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4th of July, US Independence Day: Interesting Facts at Glance

John Adams signing the Declaration of Indepence.

John Adams signing the Declaration of Indepence.

On 4th of July, every year, the US celebrates its Independence Day with greater national unity marked by functions, display of fireworks, parades, barbecues, carnivals, discount sales, concerts and of course, baseball games.

The New York City leads others in displaying the largest fireworks in the country, followed Chicago on Lake Michigan, San Diego over Mission Bay, Boston on the Charles River, St. Louis on the Mississippi River, San Francisco over the San Francisco Bay and the National Mall in the capital, Washington, DC.

Political speeches invariably recall the contribution made by founding fathers — George Washington, John Adams, Thomas Jefferson, Benjamin Franklin, James Madison, James Monroe, Alexander Hamilton and others on 4th July. It was on the same day in 1776 that the Declaration of Independence was adopted creating the United States of America. Hence, the celebrations galore across the US.

Here are some interesting facts about the Fourth of July Independence Day:

The Declaration of Independence was drafted by Thomas Jefferson, who went on to become the third President of US. The words “Original Declaration of Independence dated 4th July 1776,” were written on the back of the Declaration.

When it was opened for signatures, only 2 persons, John Hancock and Charles Thompson, signed it immediately on July 4th 1776, while other delegates took time and signed on Aug. 2. In fact, some dignitaries — Elbridge Gerry, Oliver Wolcott, Lewis Morris, Thomas McKean and Matthew Thornton — signed the Declaration much later, while John Dickinson and Robert R. Livingston never signed it at all.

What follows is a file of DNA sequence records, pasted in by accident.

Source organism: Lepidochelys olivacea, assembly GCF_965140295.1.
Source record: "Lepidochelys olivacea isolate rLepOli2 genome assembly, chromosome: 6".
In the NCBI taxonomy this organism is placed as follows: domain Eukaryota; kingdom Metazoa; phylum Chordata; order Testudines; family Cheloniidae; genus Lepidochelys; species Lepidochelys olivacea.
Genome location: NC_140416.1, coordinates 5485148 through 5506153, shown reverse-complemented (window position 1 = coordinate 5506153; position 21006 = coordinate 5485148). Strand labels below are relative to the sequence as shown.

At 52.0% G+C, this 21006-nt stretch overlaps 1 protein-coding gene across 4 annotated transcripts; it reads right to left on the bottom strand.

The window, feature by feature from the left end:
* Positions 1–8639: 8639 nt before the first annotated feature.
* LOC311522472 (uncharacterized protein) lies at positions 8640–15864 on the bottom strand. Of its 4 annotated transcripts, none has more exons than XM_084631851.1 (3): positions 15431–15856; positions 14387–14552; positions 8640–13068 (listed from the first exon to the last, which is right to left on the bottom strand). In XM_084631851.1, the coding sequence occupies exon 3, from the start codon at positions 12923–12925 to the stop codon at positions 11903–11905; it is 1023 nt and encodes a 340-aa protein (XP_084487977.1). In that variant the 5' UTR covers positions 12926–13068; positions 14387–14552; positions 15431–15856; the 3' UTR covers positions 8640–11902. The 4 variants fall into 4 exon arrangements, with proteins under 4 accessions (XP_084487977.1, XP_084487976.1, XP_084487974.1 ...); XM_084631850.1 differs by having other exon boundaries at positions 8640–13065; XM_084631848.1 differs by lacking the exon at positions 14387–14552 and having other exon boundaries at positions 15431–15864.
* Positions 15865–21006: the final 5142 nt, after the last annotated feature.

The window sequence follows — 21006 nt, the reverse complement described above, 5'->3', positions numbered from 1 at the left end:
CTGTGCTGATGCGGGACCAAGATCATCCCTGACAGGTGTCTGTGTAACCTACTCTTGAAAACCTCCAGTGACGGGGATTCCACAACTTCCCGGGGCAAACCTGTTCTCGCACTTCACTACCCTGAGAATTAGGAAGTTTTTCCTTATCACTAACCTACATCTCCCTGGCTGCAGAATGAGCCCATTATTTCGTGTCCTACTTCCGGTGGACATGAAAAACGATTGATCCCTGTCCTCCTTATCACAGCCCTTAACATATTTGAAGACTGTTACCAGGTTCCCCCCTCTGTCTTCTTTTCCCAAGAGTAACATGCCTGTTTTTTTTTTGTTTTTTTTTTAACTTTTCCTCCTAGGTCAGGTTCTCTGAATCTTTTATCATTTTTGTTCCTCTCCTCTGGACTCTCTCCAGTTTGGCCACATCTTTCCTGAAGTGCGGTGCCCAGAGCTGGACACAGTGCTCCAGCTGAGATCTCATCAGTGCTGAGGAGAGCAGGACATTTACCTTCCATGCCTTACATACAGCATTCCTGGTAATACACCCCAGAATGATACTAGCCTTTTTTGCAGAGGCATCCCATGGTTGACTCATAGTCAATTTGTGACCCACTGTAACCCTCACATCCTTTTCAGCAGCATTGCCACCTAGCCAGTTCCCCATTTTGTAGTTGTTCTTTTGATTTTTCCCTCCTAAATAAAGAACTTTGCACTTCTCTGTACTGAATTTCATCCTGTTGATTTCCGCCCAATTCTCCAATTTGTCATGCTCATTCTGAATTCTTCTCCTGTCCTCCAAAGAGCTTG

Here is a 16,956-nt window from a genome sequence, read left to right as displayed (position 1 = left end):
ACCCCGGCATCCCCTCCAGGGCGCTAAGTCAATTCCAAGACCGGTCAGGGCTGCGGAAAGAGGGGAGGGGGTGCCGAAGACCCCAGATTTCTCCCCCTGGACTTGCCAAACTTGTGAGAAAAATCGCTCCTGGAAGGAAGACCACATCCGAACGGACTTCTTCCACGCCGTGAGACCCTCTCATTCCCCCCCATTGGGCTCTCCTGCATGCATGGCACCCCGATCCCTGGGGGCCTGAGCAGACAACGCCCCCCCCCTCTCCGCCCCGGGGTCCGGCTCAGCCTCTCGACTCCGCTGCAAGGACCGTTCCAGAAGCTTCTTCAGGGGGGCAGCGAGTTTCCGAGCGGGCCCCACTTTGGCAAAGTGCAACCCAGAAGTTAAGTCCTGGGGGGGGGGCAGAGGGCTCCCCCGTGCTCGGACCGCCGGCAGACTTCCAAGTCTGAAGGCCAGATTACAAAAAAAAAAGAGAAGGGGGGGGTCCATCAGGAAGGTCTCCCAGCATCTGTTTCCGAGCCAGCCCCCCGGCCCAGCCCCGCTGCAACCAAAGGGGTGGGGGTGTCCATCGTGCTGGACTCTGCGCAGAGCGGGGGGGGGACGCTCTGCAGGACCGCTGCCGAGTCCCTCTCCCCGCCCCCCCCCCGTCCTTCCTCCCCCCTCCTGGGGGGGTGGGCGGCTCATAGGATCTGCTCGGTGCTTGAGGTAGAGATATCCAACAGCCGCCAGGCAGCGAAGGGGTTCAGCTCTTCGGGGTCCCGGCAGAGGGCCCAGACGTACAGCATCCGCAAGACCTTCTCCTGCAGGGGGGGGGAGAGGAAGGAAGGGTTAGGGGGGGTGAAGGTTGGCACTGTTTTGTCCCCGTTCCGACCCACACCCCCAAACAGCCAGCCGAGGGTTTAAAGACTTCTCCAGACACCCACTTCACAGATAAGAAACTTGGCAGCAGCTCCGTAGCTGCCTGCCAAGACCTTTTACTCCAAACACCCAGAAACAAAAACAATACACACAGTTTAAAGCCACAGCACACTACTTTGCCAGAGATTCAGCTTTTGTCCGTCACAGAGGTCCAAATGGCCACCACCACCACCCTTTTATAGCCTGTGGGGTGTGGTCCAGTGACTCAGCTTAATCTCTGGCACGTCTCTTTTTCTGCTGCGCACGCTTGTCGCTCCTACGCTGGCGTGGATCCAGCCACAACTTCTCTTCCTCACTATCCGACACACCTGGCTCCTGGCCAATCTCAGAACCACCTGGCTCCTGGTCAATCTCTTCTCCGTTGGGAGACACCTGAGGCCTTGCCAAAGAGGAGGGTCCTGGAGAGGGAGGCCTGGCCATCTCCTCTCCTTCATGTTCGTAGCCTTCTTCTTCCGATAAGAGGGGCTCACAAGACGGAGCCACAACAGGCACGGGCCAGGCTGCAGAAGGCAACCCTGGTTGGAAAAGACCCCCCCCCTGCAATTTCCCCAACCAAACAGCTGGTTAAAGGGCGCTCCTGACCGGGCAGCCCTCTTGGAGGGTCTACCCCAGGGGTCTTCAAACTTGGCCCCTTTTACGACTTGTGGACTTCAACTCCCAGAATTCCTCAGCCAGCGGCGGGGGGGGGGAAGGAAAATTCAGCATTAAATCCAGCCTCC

Jefferson, who drafted the original declaration, later changed the wording from “the pursuit of property” to “the pursuit of happiness.” Mysteriously, the original draft of the Declaration by Jefferson was lost, and an “engrossed’ document was later signed and the printed version of the Declaration, known as the Dunlap Broadside, was made available. It was first printed in “The Pennsylvania Evening Post” newspaper.

The news of independence was opposed in the city of New York and riots marked the occasion when the news reached five days later on July 9.

Apart from Thomas Jefferson, John Adams was the only other signatory who went on to become the President of the United States later. Ironic but both of them died on the same day, July 4, 1826 when the nation marked its 50th anniversary of the Declaration of Independence.

July 4 became an official holiday in 1870 and the US had merely 2.5 million (25 lakhs) population then.

In 1777, the tradition of fireworks began in Philadelphia when the poem written by Francis Scott Key titled “Star Spangled Banner” was made national anthem. The youngest delegate to sign the declaration was Edward Rutledge, 26 and the oldest was Benjamin Franklin, 70.

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